What is a Sonnet? Origination, Definition, Characteristics and Example of a Sonnet
Introduction and Origination of Sonnet
A Sonnet is a specialized form of poetry, which was extensively used by the greatest poet, William Shakespeare, and many other English poets. A sonnet is believed to be originated in the Europe. However, the word “sonnet” is believed to be precisely derived from Italian word ‘sonetto’, which means ‘a little song’.
William Shakespeare was a very famous sonnet writer. He wrote 154 sonnets. However, to be precise, he wrote much more than that. This figure of 154 sonnets does not include the ones, which he used exclusively in many plays.
As compared to many other forms of poems, which may be much more complicated, writing a sonnet is a comparatively easier task. However, in the beginning, it looks a bit daunting.
How To Write A Sonnet:
Are you willing to learn and write sonnets? Following are some of the essential characteristics that you must learn, in order to write a sonnet.
Essentials and Characteristics of a Sonnet:
Following are some of the essential characteristics of writing a sonnet.
Note: Kindly note that the following characteristics belong to the most familiar way of writing sonnet i.e. the Shakespearean sonnets.
1. Number of Lines:
A sonnet should consist of 14 lines. These lines are divided into a certain pattern, which is, 4 quatrains.
A Shakespearean sonnet consists of 4 quatrains. The above 14 lines are divided according to the following pattern:
1. First 4 lines = 1st Quatrain
2. Next 4 lines = 2nd Quatrain
3. Next 4 lines = 3rd Quatrain
4. Last 2 lines = 4th Quatrain
Note, that the last 4th quatrain is more of a couplet. Some authors prefer to call it is a quatrain, while others believe that it should only be termed as a ‘couplet’. For the sake of clarification, I mentioned both.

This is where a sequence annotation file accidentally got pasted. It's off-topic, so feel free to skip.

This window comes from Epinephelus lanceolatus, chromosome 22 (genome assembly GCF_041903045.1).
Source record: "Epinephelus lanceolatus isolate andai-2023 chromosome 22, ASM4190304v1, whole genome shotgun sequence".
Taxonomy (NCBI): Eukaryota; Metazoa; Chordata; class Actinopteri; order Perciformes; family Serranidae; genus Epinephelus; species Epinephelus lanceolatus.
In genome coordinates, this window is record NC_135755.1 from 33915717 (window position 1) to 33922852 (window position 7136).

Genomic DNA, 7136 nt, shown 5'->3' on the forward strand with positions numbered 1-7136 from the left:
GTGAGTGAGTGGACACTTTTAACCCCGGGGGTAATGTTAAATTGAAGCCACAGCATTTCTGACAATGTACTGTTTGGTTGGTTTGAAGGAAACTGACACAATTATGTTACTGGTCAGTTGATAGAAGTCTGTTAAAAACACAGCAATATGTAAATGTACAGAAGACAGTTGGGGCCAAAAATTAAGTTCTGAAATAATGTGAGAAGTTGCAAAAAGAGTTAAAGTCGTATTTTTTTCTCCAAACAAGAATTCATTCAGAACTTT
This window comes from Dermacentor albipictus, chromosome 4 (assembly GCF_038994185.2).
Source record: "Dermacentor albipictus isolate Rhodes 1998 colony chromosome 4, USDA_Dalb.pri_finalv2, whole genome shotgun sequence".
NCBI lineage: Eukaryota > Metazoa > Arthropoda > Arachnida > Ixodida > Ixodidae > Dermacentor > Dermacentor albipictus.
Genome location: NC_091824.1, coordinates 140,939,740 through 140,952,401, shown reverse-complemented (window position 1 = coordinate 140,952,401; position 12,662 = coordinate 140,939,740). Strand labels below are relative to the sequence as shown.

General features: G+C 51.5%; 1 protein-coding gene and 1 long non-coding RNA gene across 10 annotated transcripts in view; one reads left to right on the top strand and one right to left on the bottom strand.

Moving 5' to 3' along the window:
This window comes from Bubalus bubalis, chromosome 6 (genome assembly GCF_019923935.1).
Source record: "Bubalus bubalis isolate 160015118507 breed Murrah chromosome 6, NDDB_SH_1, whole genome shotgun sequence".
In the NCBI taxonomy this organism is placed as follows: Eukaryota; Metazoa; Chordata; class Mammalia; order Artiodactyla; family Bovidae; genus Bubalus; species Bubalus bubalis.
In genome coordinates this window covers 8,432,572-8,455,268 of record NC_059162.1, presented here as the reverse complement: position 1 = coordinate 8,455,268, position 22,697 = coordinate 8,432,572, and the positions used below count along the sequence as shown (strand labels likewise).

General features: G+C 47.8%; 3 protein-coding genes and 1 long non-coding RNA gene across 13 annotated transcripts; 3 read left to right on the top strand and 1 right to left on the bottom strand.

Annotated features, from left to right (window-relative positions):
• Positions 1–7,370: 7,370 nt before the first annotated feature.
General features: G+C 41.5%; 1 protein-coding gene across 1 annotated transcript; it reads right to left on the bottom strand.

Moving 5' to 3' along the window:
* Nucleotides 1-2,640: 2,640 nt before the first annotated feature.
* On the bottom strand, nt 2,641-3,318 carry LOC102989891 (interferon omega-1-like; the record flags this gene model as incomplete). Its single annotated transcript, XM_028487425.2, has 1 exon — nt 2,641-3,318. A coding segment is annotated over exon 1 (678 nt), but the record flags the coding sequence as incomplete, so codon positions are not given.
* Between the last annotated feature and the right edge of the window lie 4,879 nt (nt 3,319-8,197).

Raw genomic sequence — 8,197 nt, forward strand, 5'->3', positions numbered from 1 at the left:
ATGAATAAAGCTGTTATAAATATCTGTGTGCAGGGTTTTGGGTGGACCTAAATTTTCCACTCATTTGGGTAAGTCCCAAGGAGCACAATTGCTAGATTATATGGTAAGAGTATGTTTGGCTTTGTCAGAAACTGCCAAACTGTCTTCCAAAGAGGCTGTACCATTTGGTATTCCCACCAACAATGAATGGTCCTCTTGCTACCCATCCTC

3. The Iambic Pentameter:
William Shakespeare used to write his sonnets in the Iambic Pentameter. However, there were also some other authors, who used some other variants.
A Shakespearean sonnet is written by the Iambic Pentameter. ‘Penta’ means 5. In this format, there are 5 sets of stressed and unstressed syllables.
da DUM | da DUM | da DUM | da DUM | da DUM
4. The Rhyming Scheme:
As the sonnet will consist of 14 lines, the rhyming scheme will be as follows:
Line 1 = A
Line 2 = B
Line 3 = A
Line 4 = B
Line 5 = C
Line 6 = D
Line 7 = C
Line 8 = D
Line 9 = E
Line 10 = F
Line 11 = E
Line 12 = F
Couplet or the 4th Quatrain:
Line 13 = G
Line 14 = G
5. Construction of Sonnet:
The above-mentioned rules should be considered, while writing a sonnet. However, this is only the beginning. The sonnet is constructed in a specific way. Its quatrain consists of a story in it. The traditional Shakespearean way to use all of its 4 quatrains is:
1. 1st Quatrain: The theme is introduced
2. 2nd Quatrain: The theme is explored further. The metaphors also extend in this quatrain.
3. 3rd Quatrain: Usually a twist lies in the 3rd quatrain. Shakespeare often started the 3rd quatrain with ‘but’. (See the example at the end of this article).
4. 4th Quatrain or the Couplet: The poet summarizes the theme, and left the reader with an imaginative conclusion.
Example of Sonnet:
There are hundreds of Sonnets available to read. Following is an example of a sonnet, written by William Shakespeare. Try to apply all the above rules on it, and you will understand it thoroughly.
Shall I compare thee to a summer's day?
Thou art more lovely and more temperate.
Rough winds do shake the darling buds of May,
And summer's lease hath all too short a date.
Sometime too hot the eye of heaven shines,
And often is his gold complexion dimmed;
And every fair from fair sometime declines,
By chance, or nature's changing course, untrimmed;
But thy eternal summer shall not fade,
Nor lose possession of that fair thou owest,
Nor shall death brag thou wanderest in his shade,
When in eternal lines to time thou growest.
So long as men can breathe or eyes can see,
So long lives this, and this gives life to thee.